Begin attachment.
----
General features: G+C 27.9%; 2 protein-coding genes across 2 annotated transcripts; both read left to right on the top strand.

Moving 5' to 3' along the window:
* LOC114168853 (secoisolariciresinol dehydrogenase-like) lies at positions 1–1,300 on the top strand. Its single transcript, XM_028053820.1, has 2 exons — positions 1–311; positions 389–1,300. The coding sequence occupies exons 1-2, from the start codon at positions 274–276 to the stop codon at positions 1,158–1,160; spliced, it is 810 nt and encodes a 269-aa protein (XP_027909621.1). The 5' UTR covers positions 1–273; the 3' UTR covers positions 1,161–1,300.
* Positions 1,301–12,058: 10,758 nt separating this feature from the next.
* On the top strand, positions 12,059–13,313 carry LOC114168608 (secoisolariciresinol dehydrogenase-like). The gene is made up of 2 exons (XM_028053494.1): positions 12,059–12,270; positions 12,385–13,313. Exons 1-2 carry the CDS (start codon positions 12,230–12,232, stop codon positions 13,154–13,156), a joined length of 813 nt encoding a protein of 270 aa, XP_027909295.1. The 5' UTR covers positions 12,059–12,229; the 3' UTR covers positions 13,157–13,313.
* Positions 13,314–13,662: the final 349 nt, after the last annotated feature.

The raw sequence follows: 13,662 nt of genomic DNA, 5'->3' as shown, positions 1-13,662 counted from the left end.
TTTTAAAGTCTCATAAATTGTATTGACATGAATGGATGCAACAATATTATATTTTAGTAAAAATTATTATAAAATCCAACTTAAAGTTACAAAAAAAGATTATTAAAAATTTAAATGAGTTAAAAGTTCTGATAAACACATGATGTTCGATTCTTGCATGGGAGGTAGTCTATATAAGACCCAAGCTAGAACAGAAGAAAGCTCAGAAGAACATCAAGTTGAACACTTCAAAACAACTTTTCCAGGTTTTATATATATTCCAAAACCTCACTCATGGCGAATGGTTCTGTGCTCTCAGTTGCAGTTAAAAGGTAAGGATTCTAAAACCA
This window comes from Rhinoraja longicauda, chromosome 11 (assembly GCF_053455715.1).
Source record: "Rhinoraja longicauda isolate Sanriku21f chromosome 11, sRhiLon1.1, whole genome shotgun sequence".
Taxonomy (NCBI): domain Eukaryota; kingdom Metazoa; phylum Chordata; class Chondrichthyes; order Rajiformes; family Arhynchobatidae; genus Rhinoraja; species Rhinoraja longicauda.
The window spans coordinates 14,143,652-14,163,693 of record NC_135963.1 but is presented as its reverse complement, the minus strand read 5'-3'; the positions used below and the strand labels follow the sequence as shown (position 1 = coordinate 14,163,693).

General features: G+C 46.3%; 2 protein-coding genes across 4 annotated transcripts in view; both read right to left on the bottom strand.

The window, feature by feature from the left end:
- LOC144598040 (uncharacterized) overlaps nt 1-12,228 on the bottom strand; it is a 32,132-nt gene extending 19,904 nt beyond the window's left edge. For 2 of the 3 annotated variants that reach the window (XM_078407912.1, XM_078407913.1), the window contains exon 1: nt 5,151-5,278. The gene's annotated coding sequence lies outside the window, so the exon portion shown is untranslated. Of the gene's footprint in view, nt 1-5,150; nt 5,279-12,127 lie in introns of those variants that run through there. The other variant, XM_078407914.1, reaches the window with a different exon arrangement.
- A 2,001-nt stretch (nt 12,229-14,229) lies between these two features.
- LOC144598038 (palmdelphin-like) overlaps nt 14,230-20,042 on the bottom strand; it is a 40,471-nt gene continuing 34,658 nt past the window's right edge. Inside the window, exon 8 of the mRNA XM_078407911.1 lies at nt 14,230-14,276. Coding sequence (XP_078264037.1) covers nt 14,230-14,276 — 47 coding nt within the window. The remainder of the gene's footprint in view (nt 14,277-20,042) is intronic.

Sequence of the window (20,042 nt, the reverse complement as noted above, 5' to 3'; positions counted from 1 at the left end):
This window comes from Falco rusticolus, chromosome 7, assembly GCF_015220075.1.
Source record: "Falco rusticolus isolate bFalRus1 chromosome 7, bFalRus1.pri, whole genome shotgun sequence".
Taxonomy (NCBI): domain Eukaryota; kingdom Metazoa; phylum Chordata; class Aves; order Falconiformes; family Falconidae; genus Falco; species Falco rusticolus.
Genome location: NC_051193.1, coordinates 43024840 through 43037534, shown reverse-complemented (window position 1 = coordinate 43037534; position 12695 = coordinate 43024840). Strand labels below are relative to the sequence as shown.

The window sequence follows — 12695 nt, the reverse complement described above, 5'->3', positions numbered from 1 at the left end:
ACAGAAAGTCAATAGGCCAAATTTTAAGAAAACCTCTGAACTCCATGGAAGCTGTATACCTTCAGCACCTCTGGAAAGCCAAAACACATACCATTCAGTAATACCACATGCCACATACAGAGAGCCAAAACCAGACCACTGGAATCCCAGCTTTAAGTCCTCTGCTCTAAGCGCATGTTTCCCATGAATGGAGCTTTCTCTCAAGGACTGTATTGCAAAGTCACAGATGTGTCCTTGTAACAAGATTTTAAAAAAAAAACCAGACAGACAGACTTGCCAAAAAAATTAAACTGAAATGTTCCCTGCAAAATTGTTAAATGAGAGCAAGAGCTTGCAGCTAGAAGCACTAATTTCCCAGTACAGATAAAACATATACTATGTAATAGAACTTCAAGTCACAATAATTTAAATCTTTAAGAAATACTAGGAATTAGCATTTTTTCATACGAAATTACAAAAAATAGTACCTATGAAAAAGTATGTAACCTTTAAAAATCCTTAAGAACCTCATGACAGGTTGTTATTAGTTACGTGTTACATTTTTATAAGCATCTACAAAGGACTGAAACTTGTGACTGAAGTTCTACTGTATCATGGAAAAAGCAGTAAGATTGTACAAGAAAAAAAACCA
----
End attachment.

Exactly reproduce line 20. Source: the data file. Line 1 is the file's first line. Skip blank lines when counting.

Source record: "Falco rusticolus isolate bFalRus1 chromosome 7, bFalRus1.pri, whole genome shotgun sequence".